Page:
Last week some of us visited the conference in Munich. I hadn’t heard about it before that and was truly impressed by what the guys from stylight put out there: a solid program with reputable speakers for a crowd of inquisitive developers. It was the third event of its kind and very well received by all who joined. In contrast to most of the bigger conferences, all of the 8 talks were arranged in one track so it was possible to visit all of them. Talks were presented by Amazon, HashiCorp, Uber, Spotify, Ethcore, Google, Stylight and a little surprisingly – the Bayerischer Rundfunk (BR). On the side you could participate hands-on in workshops.

From start to finish the whole conference was a pleasure to attend. It had just the right mixture of an engaging technical program and relaxed atmosphere that lasted the whole day. The theme of the conference was intentionally kept very bavarian-style, starting out with a Bavarian breakfast day and ending with dinner in a Bavarian beer-cellar. A nice gimmick: anyone who wanted a beer just had to mention a particular hashtag in a tweet together with their row number and an attendant would bring them a beer instantly.

But not only the casual atmosphere was good – also most of the talks were quite interesting. Igor Maravić from Spotify spoke of the event-delivery system Spotify is currently using, its shortcomings and the system that they are about to develop. Spotify has a problem that so many others would love to have – rapid growth and scaling issues with the increased traffic. Igor talked about the difficulties they are having with the current approach - that just so happened to start the day Apple Music was launched - and the design choices made for the upcoming system which uses Google Cloud pub/sub.

Claudia Guevara gave a brief overview off Stylight and showed how they are currently moving their IT infrastructure towards using microservices. The talk was very open and allowed the audience some insights into some real-world problems that are addressed in Stylight’s engineering group.

Florent Crivello from Uber talked a little about software processes and how they manage to work on their service moving with great velocity and at the same managing time avoiding to break it (they need to guarantee 99.99% uptime). He presented his company’s software architecture history very colorfully – from spaghetti style programming over lasagna layers to ravioli-services.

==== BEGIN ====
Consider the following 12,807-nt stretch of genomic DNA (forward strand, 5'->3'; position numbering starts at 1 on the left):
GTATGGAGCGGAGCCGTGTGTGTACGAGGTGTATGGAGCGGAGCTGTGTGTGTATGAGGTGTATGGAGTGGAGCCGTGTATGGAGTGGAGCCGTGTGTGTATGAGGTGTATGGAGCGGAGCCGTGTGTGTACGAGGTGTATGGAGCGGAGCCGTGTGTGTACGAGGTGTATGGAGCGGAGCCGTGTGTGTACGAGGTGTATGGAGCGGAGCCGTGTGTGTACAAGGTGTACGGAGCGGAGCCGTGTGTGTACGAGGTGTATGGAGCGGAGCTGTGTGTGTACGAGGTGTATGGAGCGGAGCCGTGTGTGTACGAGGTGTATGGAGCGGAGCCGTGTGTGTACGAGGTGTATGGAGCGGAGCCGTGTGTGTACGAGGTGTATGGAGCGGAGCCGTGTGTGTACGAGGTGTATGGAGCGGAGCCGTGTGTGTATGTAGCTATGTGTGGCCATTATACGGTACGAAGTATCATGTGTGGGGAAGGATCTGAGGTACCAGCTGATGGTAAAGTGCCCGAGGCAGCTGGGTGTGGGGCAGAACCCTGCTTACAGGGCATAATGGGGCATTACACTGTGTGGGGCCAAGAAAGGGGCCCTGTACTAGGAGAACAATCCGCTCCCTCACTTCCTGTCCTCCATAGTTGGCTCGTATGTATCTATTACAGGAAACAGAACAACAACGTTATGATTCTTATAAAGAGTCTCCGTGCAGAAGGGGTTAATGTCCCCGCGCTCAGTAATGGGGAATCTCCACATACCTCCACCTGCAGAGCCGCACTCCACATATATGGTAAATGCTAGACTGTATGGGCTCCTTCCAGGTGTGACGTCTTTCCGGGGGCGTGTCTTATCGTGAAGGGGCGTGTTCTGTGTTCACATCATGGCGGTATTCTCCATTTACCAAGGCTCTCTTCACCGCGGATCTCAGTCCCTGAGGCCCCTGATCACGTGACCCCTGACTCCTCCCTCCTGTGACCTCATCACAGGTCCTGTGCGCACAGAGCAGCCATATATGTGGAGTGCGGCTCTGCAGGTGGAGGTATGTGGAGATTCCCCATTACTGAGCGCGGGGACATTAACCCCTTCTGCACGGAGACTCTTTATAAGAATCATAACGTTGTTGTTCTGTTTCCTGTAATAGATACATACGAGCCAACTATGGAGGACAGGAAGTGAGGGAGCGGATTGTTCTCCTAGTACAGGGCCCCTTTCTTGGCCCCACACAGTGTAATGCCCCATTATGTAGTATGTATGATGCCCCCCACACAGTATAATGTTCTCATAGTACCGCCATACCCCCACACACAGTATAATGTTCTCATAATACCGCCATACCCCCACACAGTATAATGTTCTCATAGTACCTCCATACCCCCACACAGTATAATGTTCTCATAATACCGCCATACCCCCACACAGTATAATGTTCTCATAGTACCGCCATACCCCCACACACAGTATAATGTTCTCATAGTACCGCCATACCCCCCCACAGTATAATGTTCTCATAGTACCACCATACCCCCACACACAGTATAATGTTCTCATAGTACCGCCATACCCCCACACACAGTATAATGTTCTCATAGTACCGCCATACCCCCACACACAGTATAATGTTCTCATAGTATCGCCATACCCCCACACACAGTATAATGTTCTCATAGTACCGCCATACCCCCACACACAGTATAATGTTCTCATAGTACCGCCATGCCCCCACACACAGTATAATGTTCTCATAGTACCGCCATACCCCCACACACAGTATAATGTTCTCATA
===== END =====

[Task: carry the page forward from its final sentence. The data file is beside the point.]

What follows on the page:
The most surprising talk came from Mustafa Kurtulus Isik – the head of the Software Development and Platforms of the BR. He had quite a story to tell about nurturing a modern software development group in a very traditional and usually slow-moving institution. He mainly talked about the values they established and some of the key process elements they use in their day-to-day business. That was also probably the most interesting talk.

In the end, Simon Lynen from Google showed some of the fantastic examples of project tango which manages to put a full SLAM algorithm including hardware into a cellphone form factor. Something that has been in focus of Ph.D. students, but did not yet reach the realm of mass cellphone market – both in size and performance. His thesis was that mobile phones do not currently know enough about their environment and can become much more aware of it.

“Project Tango is a platform that uses computer vision to give devices the ability to understand their position relative to the world around them.”

He finished his talk by growing grass on the virtual stage and putting a dinosaur right next to the astonished audience.

All talks were professional and well prepared. The side-workshops seemed to be plagued by practical preparation issues, and thus it was not a bad tradeoff to stay for the talks.

We hope there will be another as we truly enjoyed it. The conference was well prepared and a lot of fun to attend. Thanks to Johann Romefort and the rest of the Stylight guys for a memorable day.